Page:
The Super Project

Introduction

General Foods (GF) expects Super, a new powdered dessert, to capture 10% share of the total dessert market (2% coming from the erosion of Jell-O sales). The company’s Financial Analyst has issued a memo comparing three alternative techniques for project evaluations, illustrating the problems and limitations inherent in using ROFE (return on funds employed) and payback as evaluation methods. The disparate ROFE results obtained with these methods are due to differences in the allocation of excess capacity from Jell-O equipment and overhead costs.

Problem Statement: How should GF allocate excess capacity and overhead costs in their evaluations of capital investments for profit increasing projects?

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In relation to the Super project, GF must account for the excess capacity that would be use by Super, ignore overhead and sunk costs, and use the incremental cash flow analysis method. Following this criteria, and assuming an interest rate of 10% we recommend that the Super Project be rejected because its NPV is -$438,11 < 1. Super project could only be accepted with a discount of 2.50% or less, where NPV will be positive. Only at this rate could GF deliver value to shareholders for the capital investment in this project.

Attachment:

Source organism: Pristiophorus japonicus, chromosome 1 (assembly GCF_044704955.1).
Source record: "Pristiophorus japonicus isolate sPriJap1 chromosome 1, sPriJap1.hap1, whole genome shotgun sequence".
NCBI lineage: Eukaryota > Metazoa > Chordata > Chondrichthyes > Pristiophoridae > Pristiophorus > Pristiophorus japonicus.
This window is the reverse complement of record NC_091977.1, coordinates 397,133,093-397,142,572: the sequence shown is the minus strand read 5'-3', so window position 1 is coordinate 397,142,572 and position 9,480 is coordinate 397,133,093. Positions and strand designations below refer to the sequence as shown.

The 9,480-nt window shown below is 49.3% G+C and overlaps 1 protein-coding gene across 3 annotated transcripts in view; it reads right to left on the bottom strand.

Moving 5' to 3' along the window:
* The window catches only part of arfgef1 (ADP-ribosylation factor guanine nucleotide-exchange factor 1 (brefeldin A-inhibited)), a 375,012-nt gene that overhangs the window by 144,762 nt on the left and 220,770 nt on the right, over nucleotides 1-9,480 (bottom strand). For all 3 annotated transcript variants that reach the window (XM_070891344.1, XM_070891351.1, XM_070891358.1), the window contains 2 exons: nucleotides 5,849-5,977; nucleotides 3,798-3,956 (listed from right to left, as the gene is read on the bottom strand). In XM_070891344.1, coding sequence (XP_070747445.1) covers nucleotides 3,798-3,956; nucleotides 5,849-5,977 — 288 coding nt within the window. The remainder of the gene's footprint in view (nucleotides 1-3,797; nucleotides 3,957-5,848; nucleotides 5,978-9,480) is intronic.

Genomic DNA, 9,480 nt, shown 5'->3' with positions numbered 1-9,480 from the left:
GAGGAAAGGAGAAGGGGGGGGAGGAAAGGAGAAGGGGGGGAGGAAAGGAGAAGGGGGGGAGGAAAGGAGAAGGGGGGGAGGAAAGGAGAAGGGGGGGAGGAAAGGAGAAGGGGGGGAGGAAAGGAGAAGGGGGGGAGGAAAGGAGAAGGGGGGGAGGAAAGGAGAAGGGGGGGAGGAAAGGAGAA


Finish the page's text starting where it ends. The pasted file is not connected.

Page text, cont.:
APPENDIX B - Assumptions

1. All cash flows occur at the end of the year. 2. All periods are equal (one full year). 3. (1) Sales revenue: Based on Net Sales (line 25) of Exhibit 6, assuming Deductions come from purchase/early payment discounts or bad debt adjustments. 4. Equipment: Consists of: $120,000 (Super Project packaging equipment), 2/3 of $200,000 existing Jell-O building and 1/2 of $640,000 existing JellO agglomerator. 5. (2) Operating costs include COGS and Advertising Costs. 6. (3) Opportunity costs are based on Adjustments (line 34) of Exhibit 6, representing erosion of Jell-O profits (this figure was specified as representing the incremental adverse effect of the proposed project on other products). 7. (4) CCA and Depreciation:

CCA used for new equipment and machinery, based on Class 8 rate (20%), assuming CCA classes and rates were the same in 1968 and

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